To Top

Prince Charles: Waiting… the long and the short

Prince Charles was born to fulfill a specific purpose – to one day be King. 66 years later, he is still waiting.

Some princes wait longer than others to fulfill their destiny. Henry VI became King of England in 1422 at the age of only nine months, following his father Henry V’s sudden death in France at the age of 36. Incidentally, King Charles VI of France, Henry VI’s maternal grandfather, died seven weeks after Henry V, leaving his throne to the infant English monarch due to the terms of the Treaty of Troyes (1420).

Henry VI was never crowned King of France; the oldest surviving son of Charles VI claimed the throne instead, and was eventually able to secure his hold on the crown with a little help from the Maid of Orleans, Joan of Arc.

The record for the youngest ever monarch in Britain is held by Mary Queen of Scots, who is perhaps most famous leaving the throne to her 13 month old son James VI and fleeing to England, where she was eventually executed for plotting against her cousin, Queen Elizabeth I. Mary had been born only six days before succeeding her father James V as monarch of Scotland in 1542.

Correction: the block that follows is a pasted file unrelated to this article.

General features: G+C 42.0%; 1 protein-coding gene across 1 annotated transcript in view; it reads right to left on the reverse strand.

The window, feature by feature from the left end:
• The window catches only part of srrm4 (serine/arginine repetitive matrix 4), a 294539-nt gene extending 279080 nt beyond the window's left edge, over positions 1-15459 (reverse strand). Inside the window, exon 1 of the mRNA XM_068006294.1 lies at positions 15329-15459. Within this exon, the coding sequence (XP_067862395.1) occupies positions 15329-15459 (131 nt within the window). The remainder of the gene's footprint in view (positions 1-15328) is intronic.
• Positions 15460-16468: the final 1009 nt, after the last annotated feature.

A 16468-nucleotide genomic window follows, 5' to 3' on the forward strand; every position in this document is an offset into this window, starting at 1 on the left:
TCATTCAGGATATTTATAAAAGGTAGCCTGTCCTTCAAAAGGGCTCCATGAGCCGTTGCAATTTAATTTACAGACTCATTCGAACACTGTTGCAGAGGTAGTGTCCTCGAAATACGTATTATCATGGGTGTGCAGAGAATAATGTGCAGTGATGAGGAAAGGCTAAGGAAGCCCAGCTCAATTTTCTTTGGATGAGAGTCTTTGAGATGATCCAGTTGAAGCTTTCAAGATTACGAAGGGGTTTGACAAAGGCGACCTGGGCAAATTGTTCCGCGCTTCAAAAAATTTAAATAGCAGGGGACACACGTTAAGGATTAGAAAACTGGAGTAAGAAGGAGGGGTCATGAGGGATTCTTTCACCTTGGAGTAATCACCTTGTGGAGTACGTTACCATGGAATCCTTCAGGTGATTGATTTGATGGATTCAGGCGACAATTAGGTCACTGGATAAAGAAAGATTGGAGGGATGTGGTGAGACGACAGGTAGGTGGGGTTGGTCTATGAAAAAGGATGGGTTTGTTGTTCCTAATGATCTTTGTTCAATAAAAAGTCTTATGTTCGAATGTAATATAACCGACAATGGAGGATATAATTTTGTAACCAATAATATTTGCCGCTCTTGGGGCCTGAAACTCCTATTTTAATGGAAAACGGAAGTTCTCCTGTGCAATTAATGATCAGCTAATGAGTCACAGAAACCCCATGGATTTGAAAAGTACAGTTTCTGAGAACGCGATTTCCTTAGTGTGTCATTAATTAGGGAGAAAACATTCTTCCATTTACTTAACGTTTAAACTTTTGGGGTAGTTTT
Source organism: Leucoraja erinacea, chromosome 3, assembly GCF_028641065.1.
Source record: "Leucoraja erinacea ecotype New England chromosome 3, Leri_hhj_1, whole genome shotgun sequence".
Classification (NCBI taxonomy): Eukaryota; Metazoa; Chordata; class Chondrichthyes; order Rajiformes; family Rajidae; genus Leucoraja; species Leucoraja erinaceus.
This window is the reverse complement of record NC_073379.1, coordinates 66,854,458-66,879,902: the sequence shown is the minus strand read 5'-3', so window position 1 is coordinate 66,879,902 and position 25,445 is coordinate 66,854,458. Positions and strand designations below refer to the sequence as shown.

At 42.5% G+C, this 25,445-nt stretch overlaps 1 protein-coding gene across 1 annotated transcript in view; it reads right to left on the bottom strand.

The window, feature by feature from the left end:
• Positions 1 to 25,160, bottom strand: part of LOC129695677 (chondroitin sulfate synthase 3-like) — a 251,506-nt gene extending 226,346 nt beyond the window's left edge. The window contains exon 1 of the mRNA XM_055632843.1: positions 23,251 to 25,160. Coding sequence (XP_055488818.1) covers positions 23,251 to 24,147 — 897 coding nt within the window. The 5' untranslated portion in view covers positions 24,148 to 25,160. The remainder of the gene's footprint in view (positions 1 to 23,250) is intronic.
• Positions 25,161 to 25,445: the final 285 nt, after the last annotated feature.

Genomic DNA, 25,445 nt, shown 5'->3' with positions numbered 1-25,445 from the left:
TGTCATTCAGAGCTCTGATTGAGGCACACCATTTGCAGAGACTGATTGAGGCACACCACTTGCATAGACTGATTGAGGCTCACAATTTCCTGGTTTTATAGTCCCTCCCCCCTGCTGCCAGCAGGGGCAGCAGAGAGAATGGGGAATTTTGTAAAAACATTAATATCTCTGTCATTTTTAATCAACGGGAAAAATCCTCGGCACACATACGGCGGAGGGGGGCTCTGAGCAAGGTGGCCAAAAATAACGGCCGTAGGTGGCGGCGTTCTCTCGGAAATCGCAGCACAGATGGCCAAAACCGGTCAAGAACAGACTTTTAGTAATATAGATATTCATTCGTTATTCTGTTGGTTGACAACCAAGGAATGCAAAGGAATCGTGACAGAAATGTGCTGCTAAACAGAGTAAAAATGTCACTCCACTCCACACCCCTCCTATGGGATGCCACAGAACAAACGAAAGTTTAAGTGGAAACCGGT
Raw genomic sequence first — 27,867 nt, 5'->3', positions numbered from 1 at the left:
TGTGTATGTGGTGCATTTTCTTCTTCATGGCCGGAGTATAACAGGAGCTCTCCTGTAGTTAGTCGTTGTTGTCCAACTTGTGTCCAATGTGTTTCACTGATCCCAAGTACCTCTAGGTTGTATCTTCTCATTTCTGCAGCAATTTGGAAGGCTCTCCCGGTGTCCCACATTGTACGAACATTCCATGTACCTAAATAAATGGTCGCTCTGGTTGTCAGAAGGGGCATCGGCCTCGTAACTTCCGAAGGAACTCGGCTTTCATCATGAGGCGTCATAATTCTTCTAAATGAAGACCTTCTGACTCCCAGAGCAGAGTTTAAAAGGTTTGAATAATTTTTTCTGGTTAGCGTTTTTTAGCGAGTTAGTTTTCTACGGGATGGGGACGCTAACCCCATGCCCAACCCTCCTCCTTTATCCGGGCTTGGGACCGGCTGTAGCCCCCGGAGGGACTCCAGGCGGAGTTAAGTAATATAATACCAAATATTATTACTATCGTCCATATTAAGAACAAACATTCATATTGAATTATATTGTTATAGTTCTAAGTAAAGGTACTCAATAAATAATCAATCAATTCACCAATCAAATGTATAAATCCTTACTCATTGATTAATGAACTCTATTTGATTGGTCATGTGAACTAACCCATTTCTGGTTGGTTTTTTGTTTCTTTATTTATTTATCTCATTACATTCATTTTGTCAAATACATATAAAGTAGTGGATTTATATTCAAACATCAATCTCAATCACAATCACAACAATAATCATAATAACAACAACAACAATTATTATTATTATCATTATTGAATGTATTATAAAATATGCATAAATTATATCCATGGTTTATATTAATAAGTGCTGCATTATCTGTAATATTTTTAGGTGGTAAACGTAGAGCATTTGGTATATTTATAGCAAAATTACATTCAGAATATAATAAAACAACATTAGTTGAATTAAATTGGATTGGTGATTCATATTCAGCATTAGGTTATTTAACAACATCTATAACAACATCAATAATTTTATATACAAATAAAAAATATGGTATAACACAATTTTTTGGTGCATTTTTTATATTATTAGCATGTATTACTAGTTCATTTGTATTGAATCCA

When someone inherits the throne at such a young age, a regent is appointed to rule on their behalf until they reach adulthood and can begin their reign in their own right.

Scotland had a long history of regencies: when the grandson of Mary Queen of Scots, King Charles I, became King of Scotland in 1625 it was the first time in over 200 years that an adult had succeeded to the throne. King James I of Scotland ascended the throne at the age of 12 in 1406; his son, James II of Scotland, was six years old when he became King in 1437; James III succeeded his father in 1460 at the age of nine, and left his throne to his 15-year-old son James IV in 1488.

King James IV is remembered in history as being the last British monarch to be killed in battle – he died at Flodden in 1513, and was succeeded by his 17 month old son James V.